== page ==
Markowitz claims that a person may not be forced to waive his fifth amendment privilege in a proceeding in camera. In the Matter of United States v. Hoffman Can Corp., 373 F.2d 622, 628-629 (3d Cir. 1967). In that case we directed that a court should not hold an extensive in camera proceeding or require sealed written statements when deciding whether a claim of fifth amendment privilege should be allowed. The court should hear only enough to satisfy itself that the privilege applies. The holding is limited to the proposition that one should not be required to "make maximum disclosure" of possibly incriminating facts in camera so as to prove the right to a fifth amendment privilege. The "door should be set . . . ajar" only as far as necessary. Id. at 628.
Here the court was not asking Markowitz to testify to all of the facts which would establish the fifth amendment privilege. Rather, the court was asking Markowitz to testify in camera only to the limited extent necessary to establish the existence and applicability of an attorney-client privilege. Markowitz was not being asked to "give up" his fifth amendment right in order to establish that right. Indeed, Markowitz has not suggested how his fifth amendment rights were threatened by the proceeding. As noted above, Markowitz himself now admits that, hopefully, carefully framed questions could have been answered in a manner which would have both preserved his fifth amendment right and established the elements of an attorney-client relationship. Appellant's Supplemental Brief at 8.
Markowitz also argues that the documents were protected under the rule articulated in Fisher v. United States, 425 U.S. 391, 402-05, 96 S.Ct. 1569, 48 L.Ed.2d 39 (1976), that documents which would be protected by a privilege such as the fifth amendment while in a client's possession which are conveyed by the client to his or her attorney for the purpose of obtaining legal advice are protected by the attorney-client privilege while in the attorney's possession. The Fisher rule is not based on an attorney's right to vicariously assert his client's fifth amendment privilege. Quite the contrary, that argument was rejected by the Court. See note 3 supra. Rather, the Fisher rule is grounded on the attorney-client privilege. It requires both that there be an attorney-client relationship, and that the documents would be privileged in the client's hands. Markowitz did not prove that an attorney-client relationship existed; that the documents were turned over for the purpose of securing legal advice; that his client was an entity which could assert a fifth amendment privilege (i. e., that the client was an individual; that the client, if an individual, had a privilege to assert; or that the documents had a tendency to incriminate his client. Absent a showing of an attorney-client relationship, and a showing that the documents would have been privileged in the client's hands, the Fisher rule does not apply.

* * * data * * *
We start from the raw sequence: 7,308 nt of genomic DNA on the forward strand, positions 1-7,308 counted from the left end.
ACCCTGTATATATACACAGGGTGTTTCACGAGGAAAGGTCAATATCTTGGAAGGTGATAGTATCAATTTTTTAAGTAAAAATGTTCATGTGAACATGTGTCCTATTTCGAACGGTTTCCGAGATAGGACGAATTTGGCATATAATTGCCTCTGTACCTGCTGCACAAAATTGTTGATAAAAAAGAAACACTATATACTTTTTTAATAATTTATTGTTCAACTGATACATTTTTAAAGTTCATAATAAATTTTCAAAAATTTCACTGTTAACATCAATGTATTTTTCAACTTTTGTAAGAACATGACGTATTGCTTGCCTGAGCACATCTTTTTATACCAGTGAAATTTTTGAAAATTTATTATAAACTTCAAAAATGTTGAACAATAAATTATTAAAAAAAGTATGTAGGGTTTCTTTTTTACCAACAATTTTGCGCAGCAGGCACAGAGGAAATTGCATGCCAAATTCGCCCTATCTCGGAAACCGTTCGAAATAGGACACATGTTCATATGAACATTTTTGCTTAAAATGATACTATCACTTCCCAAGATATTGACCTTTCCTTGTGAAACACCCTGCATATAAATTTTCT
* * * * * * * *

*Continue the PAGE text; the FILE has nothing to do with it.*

At the in camera hearing the court examined the subpoenaed documents and concluded that "the great bulk, if not all of the documents are corporate" or involved communications to, from, or among third parties. Transcript of In re Grand Jury at 61; Appellant's Appendix at 78a. From this, the court drew two further conclusions: 1) if the client were corporate, it had no privilege of its own which could be carried through to the attorney under Fisher (citing Bellis v. United States, 417 U.S. 85, 94 S.Ct. 2179, 40 L.Ed.2d 678 (1974)), 2) if the client were an individual, corporate papers in his possession would not be personal. Hence they would not be privileged, and again no privilege would be carried through to the attorney under Fisher.
In Supplemental Briefs Markowitz has suggested a number of hypothetical cases in which the production of corporate papers by an individual would be incriminating (because the fact of possession would be incriminating) such that a fifth amendment privilege would arise. We recognize the possible existence of such hypothetical situations, and we recognize that Markowitz's counsel was willing to represent the bare fact that Markowitz's client was an individual.